At Deville Camera & Video in Northeast Jackson, holiday shoppers are snapping up digital cameras, especially the automatic point-and-shoot versions.
“Digital is definitely the trend right now,” said Randy Noone, who opened Deville Camera in 1977 after working at Standard Camera in downtown Jackson for nearly a decade. “The Pentax Optio WPi, a weatherproof, very compact, high megapixel camera, is by far the most popular. The Pentax Optio S6, an even smaller camera with a very large LCD panel, is also extremely popular.”
Consumer demand for maximum megapixels has decreased slightly this year simply because there are more choices in the five- to six-megapixel range, said Noone.
“Some people want to know they have the latest and greatest with the eight- to 10-megapixel cameras, but the five-megapixel camera will make a dynamic 11-by-14-inch enlargement,” he said.
Noone anticipates the digital SLR camera market — a marriage of the best of both worlds: the convenience of a digital camera with the flexibility of a single lens reflex (SLR) — is about to explode. Once priced sky-high, digital SLR cameras are dropping in price as choices increase.
“Manufacturers offering rebates are helping drive the business,” said Noone. “It’s a tremendously rapidly growing segment of our portfolio. If there’s a downside to point-and-shoot cameras, it’s the lag time from the moment you press the shutter to the moment you capture the image. Every month, technology makes them a little better, but until you get into an SLR camera, you’ll be plagued a little bit with that. Digital SLR cameras have virtually no lag time. Families shooting their children in sports and things of that nature need the capability of the interchangeable lenses and they need cameras with a faster response time.”
Memory cards are becoming increasingly popular gifts and stocking stuffers, especially because their cost has been cut roughly in half since the last holiday season. Also on wish lists for new digital camera owners: a must-have rechargeable battery system, said Noone.
“If there’s one downside to digital versus 35 millimeter, it’s the battery usage,” he said. “Because digital cameras are so much more electronic with LCD panels, auto focus, flash and everything else, they’re rough on batteries.”
Digital frames haven’t risen in popularity at the same rate as digital camera usage because “they’re still quite pricey,” said Noone. “Prices have come down some, but not like they have for other products and accessories in the digital camera market.”
The digital camera revolution has rekindled people’s interest in photography, primarily because they get instant gratification, said Noone.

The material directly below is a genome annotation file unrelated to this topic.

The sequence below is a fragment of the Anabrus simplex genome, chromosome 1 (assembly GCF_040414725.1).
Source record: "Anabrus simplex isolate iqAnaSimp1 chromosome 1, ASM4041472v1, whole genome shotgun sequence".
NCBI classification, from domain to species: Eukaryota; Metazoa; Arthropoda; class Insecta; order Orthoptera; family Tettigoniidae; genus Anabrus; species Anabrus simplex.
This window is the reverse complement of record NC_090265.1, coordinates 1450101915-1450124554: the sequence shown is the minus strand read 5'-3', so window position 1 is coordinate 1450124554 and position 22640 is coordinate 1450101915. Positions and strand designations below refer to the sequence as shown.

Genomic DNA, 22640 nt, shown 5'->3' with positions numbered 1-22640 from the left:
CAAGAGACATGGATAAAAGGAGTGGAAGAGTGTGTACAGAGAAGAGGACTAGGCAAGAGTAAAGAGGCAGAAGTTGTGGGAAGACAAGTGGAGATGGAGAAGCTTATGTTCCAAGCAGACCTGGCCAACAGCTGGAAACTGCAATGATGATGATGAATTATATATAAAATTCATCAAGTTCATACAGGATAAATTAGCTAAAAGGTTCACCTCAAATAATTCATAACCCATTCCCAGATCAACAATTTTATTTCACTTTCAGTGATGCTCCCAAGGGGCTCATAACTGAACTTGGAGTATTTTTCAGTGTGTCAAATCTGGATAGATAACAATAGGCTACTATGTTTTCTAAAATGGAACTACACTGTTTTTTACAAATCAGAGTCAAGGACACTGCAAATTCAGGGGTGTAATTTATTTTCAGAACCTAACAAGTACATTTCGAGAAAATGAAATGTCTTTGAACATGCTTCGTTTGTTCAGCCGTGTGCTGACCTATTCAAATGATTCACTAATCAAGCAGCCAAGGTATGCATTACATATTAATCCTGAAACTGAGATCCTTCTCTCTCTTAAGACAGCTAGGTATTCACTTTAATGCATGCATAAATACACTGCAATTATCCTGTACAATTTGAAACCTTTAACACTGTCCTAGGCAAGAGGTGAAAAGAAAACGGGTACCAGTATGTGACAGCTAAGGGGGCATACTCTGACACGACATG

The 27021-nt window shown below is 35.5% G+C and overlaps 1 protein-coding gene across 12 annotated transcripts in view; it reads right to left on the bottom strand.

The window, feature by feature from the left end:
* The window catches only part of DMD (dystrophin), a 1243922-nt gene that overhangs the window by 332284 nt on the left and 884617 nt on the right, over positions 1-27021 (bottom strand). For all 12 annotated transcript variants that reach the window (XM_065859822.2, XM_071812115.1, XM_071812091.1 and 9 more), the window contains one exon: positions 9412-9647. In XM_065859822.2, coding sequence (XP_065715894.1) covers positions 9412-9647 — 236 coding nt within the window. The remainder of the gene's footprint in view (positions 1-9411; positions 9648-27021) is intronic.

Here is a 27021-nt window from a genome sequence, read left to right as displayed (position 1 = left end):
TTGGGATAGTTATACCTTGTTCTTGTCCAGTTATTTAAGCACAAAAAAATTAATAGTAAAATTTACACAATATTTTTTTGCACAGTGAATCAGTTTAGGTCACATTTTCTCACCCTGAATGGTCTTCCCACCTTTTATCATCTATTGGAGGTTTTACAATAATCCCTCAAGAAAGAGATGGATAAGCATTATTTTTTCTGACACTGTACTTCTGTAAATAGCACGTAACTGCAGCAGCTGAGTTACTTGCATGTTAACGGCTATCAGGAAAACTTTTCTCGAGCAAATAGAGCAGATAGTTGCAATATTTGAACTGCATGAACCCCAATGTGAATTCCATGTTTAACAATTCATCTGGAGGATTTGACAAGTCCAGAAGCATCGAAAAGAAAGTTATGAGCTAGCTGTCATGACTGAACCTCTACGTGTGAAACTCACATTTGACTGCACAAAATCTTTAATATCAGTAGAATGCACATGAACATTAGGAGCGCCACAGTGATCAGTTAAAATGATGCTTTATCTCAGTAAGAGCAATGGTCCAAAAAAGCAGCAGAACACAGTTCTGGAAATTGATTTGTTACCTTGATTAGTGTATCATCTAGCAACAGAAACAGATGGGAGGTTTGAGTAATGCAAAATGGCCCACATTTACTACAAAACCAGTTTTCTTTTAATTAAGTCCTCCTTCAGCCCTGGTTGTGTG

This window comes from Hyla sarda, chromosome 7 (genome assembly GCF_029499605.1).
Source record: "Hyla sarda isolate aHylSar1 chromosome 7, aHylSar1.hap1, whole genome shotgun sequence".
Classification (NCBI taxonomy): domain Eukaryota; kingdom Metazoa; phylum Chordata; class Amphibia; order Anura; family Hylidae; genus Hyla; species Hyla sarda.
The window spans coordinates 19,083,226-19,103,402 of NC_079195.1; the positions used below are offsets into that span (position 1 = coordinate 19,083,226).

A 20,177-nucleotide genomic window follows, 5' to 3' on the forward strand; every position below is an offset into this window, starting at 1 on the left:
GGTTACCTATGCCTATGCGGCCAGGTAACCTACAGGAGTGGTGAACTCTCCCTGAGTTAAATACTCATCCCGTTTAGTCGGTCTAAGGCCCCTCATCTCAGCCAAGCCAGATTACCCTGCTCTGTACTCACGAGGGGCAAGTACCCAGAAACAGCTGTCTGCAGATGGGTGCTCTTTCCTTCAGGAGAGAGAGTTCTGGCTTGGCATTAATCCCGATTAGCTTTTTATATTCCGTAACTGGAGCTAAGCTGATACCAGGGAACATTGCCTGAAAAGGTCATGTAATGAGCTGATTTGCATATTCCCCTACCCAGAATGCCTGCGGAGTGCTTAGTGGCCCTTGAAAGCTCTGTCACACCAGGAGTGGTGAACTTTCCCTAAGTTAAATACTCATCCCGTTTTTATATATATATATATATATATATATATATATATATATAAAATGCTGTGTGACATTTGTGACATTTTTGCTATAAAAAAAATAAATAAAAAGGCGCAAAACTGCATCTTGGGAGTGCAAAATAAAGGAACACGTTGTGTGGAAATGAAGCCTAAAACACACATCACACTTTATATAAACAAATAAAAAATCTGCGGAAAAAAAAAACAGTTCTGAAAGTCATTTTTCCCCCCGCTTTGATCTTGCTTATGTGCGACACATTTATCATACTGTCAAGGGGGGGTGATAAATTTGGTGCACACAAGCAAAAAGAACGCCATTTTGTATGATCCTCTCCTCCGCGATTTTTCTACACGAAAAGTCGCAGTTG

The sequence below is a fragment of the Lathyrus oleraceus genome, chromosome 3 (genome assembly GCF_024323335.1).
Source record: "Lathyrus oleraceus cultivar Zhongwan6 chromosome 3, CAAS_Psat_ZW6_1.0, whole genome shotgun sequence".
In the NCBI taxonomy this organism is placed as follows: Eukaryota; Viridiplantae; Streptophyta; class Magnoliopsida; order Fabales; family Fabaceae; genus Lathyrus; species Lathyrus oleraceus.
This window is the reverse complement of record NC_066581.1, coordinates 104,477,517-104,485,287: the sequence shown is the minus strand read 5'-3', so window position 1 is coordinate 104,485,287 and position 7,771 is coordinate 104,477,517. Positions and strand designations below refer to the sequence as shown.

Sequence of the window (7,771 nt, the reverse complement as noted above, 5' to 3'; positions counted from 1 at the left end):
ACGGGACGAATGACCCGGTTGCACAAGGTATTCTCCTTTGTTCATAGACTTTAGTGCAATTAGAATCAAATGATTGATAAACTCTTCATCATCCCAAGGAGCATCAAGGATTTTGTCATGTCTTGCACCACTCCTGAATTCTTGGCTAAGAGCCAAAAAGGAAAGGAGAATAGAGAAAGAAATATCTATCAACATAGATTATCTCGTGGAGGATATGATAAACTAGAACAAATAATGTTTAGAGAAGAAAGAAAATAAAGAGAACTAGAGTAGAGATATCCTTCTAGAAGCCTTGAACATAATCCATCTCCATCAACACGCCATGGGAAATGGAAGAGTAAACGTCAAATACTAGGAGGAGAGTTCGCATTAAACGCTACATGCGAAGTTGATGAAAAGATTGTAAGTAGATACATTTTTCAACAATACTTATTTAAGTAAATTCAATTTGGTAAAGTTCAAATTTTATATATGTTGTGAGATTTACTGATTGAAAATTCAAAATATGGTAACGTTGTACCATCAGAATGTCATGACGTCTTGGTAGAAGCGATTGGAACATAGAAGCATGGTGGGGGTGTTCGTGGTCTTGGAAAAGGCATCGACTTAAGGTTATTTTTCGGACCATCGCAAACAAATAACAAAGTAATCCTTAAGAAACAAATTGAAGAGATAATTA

“They know at the point they shoot, they have the image they want,” he said. “It’s helped the average picture-taker, who can look and see that so-and-so didn’t have his eyes opened or Aunt Sue turned her head.”
With a digital camera, a photographer can snap many more pictures without reloading, Noone pointed out.
“With a one-gig card in a five- to six-megapixel digital camera, it’s possible to get 200 or 300 pictures without ever having to stop,” he said. “Travelers have enjoyed that benefit, especially since they don’t have to take eight to 10 rolls of film and risk running them through x-ray.”
In the beginning stage of the digital camera drive, Noone noticed a decline in film processing. But that trend has reversed itself, ironically because of technology, he said.
“It’s much easier now for the customer to bring in a card, insert it into a terminal and view images before selecting ones for print,” he explained. “It goes to the lab, they burn a CD at the counter, erase the memory card, and the images on the CD become negatives. Many people have printers capable of printing their pictures at home, just to know they can, but most of them get their printing done in a lab to take advantage of longer-lasting, quality photographic paper and chemicals.”
Digital cameras have changed the way business is conducted, especially in automotive insurance and real estate appraisal circles.
“Keep in mind that an appraiser may be going 60 to 100 miles to do an appraisal,” said Noone. “A digital camera allows him to shoot images right then. Some appraisers have small battery-powered printers that make four-by-six-inch prints on the job so they can shoot and print images before they leave the site. In the past, they wouldn’t know whether they got the images they needed until the film was developed. Sometimes, they had to make the trip again.”
Even before Thanksgiving, sales were brisk at Deville Camera.
“Christmas is looking real good,” said Noone. “It started a little early, even though we thought it might be late, with a mad dash at the end considering Katrina and gas prices, but we’ve been quite busy. When we were swamped yesterday (November 21), my salespeople were saying, ‘Geez, it seems like Christmas already.’”
Contact MBJ contributing writer Lynne W. Jeter at email@example.com.
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